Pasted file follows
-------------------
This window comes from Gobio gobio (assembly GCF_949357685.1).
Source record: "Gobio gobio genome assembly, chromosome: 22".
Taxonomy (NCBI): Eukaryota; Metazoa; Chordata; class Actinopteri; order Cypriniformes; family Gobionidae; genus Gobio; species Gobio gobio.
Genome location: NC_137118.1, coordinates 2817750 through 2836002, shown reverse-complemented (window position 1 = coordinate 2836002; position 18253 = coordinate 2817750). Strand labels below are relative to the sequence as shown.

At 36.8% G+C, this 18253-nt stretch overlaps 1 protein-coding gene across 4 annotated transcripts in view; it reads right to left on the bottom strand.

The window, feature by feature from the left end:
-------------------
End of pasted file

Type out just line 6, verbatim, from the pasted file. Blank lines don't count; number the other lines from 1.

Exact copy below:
The window, feature by feature from the left end: